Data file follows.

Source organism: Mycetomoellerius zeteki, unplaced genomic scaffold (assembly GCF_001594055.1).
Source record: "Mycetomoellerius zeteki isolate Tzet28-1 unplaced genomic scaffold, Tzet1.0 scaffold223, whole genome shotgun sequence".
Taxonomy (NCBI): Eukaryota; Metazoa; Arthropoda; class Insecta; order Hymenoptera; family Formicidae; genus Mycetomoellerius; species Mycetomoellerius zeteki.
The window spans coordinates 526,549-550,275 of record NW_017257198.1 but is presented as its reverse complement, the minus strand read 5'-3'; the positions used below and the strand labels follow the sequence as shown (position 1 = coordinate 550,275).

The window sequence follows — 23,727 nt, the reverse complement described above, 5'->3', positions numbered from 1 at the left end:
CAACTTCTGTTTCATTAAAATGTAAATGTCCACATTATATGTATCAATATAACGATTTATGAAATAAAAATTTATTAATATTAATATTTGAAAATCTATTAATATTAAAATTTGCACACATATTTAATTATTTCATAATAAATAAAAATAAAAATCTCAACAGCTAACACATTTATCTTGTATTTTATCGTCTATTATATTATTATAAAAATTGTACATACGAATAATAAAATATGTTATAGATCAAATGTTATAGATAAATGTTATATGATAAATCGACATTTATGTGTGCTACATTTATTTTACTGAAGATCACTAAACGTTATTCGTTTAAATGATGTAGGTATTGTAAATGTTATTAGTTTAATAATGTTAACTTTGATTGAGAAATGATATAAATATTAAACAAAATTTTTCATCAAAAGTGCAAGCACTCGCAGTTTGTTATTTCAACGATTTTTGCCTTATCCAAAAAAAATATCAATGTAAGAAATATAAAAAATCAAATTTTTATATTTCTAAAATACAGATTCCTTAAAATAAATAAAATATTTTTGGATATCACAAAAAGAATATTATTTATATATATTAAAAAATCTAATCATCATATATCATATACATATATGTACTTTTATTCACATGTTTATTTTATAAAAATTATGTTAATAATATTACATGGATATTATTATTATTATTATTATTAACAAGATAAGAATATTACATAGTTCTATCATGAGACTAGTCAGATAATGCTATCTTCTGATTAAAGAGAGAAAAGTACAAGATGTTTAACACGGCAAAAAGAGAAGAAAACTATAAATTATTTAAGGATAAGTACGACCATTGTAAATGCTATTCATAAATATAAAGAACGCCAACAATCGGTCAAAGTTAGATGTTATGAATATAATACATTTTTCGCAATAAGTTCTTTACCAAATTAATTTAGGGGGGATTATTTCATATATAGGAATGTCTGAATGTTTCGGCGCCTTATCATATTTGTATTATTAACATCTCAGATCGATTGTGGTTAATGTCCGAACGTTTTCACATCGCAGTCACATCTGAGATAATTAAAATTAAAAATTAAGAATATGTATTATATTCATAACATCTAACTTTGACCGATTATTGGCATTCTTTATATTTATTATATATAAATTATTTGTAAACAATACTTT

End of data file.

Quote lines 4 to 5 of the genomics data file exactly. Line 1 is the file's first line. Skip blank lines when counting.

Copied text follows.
The window spans coordinates 526,549-550,275 of record NW_017257198.1 but is presented as its reverse complement, the minus strand read 5'-3'; the positions used below and the strand labels follow the sequence as shown (position 1 = coordinate 550,275).

The window sequence follows — 23,727 nt, the reverse complement described above, 5'->3', positions numbered from 1 at the left end: